Directed by
Rachael Heller

Selfie tutorial reveals a pastel hued darkness.

Rachael Heller's work is dealing with topics like inclusion and exploration of while presenting them in a fun and unique way. Currently majoring at Film, animation and video at Rhode Island, at only 20 she has a bright (let’s say pastel coloured) future ahead. After studying photography at Parsons, she found more satisfaction in moving image that incorporated physical art with building a narrative.

All of my work is dealing with some type of relation between mental space and physical space. But I am still working on how to satisfy the part of me that wants to make very dark things because I have a lot of serious issues that I want to talk about but then also on the other side, I really enjoy being funny and I really love just making beautiful, fun things that people like looking at. So it's a weird contrast.

All of my work is dealing with some type of relation between mental space and physical space.

I don't really expect people to do a super deep reading of all my work because if you share a video on the Internet the people are usually just taking it on a surface level. But with Advanced Self Tutorial, towards the end, when I mix all that stuff together and images are flying everywhere I have videos of me crying during panic attacks. I've just been recording them for a while and I'm not sure what I'm going to do with all of them but so far I've been incorporating that into my work through that video. It is about the contrast in between my very stylised Internet persona and the way I document myself on my phone, via social media and the really awful moments that have happened in my life that I also record but don't actually show people. There are some photos of self harm in there as well but they are hidden. So that video is starting to work with both themes at once.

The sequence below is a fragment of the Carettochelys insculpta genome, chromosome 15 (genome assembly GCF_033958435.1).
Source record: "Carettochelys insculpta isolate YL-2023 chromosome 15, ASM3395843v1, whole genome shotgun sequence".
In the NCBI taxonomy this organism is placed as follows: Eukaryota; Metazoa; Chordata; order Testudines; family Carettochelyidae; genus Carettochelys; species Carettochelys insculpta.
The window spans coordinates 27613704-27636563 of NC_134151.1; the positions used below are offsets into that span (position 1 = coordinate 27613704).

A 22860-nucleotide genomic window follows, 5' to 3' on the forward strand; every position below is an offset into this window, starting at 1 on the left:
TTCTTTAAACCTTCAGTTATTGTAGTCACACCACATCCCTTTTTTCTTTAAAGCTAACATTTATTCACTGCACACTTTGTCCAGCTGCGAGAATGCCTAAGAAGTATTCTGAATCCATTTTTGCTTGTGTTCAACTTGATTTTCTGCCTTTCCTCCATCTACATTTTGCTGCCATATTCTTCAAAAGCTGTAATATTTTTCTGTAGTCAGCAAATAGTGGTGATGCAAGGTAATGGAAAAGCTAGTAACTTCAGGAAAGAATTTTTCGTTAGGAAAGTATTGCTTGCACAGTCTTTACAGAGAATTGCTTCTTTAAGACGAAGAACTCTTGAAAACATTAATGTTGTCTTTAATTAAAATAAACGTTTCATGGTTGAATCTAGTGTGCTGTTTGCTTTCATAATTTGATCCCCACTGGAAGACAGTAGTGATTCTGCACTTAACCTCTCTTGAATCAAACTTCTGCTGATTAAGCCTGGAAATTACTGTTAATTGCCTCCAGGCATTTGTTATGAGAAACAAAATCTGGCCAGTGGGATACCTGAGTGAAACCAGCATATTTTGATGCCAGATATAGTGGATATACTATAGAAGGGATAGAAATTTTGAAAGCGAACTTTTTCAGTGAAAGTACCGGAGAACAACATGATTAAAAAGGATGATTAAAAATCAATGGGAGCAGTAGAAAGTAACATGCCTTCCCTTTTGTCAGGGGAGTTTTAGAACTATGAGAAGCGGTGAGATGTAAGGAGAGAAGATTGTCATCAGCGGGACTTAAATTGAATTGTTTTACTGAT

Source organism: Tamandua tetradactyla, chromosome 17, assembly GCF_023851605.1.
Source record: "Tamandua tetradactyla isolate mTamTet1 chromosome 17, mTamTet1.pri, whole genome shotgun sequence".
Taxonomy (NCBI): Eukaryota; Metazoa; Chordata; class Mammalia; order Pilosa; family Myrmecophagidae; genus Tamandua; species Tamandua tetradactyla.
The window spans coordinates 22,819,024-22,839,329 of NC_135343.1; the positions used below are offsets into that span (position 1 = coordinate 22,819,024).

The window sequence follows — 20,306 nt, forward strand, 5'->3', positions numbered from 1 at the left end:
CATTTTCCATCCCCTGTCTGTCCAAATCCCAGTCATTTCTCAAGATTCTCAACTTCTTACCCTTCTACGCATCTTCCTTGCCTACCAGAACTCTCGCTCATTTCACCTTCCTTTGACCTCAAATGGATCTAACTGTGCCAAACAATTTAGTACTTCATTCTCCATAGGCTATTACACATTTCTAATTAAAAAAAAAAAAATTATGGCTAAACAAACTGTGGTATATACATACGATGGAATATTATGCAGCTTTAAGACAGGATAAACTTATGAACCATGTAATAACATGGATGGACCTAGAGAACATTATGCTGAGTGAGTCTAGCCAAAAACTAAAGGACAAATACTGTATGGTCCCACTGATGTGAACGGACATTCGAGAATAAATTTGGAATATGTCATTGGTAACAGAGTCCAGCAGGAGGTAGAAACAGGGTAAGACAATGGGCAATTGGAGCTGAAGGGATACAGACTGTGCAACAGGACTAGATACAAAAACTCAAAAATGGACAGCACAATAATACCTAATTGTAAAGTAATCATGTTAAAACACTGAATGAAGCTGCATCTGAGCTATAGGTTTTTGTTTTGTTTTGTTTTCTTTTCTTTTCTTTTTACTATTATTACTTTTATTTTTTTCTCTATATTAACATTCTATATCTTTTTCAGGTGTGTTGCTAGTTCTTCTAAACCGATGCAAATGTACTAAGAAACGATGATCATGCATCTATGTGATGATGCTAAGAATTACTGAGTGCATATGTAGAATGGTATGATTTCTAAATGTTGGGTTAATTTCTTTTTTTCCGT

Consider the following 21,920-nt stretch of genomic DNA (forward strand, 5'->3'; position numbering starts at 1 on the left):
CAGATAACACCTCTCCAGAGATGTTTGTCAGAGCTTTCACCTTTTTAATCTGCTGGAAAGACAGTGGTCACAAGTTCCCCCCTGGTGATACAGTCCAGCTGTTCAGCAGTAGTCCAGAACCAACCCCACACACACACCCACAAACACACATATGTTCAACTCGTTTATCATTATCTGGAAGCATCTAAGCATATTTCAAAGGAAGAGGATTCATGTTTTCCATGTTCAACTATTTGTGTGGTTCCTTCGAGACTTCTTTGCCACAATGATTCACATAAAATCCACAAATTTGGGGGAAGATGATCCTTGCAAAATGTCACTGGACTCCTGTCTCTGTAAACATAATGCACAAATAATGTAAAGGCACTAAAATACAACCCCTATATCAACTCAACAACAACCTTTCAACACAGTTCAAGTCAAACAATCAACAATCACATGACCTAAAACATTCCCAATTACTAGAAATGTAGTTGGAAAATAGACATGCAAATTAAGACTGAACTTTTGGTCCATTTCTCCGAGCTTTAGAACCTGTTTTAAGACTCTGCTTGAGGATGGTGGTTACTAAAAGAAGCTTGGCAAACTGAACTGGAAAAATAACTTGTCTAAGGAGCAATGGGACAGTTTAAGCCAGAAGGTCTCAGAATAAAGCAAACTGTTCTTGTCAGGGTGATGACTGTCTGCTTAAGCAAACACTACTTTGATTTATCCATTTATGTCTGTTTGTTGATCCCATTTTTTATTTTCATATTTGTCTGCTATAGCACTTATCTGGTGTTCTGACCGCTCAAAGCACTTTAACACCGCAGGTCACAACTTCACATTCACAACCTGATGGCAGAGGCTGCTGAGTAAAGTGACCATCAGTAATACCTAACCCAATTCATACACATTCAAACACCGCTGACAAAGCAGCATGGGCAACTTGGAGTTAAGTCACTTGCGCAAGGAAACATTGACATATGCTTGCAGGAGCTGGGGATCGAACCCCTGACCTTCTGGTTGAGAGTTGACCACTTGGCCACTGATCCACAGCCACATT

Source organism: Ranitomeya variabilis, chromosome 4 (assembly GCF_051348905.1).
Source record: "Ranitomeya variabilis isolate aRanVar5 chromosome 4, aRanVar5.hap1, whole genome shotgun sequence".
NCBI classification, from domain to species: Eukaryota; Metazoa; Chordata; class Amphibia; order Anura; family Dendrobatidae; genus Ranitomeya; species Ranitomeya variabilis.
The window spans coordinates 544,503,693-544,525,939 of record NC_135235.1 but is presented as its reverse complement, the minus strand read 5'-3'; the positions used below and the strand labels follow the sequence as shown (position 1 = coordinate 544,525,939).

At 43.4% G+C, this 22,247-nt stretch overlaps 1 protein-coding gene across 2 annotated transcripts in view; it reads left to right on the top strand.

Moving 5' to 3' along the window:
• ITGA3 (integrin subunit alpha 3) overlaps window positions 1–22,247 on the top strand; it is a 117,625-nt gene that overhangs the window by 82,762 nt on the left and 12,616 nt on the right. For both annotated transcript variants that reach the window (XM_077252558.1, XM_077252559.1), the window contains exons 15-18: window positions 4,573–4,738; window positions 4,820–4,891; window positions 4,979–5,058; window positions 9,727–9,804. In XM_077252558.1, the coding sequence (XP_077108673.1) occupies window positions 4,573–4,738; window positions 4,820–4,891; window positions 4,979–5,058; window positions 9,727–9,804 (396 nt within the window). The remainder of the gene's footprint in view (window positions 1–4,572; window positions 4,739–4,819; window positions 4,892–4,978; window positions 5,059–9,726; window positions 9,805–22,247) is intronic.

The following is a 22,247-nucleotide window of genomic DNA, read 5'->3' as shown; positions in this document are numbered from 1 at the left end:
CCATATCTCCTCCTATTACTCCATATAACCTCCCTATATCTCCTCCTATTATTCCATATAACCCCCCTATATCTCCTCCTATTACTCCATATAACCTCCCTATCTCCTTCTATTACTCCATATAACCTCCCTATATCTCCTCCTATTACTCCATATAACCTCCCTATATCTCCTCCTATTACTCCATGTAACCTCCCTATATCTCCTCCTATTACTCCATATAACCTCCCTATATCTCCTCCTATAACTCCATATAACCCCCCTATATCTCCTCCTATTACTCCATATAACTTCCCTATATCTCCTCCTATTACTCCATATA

I am hyperaware of the fact that a lot of the stuff I am making right now is honestly pretty trendy. Like these pastel shiny iridescent things... But I am very passionate about what I make just like that. Even if we like to use some colours that are trendy- it's fun because they're colours! The abstract expressionists all worked with these really bold strange colours, depicted humans in a way that doesn't even make sense naturally. Colours can be trendy but I don't think that necessarily takes away the meaning, it just depends what you do with them.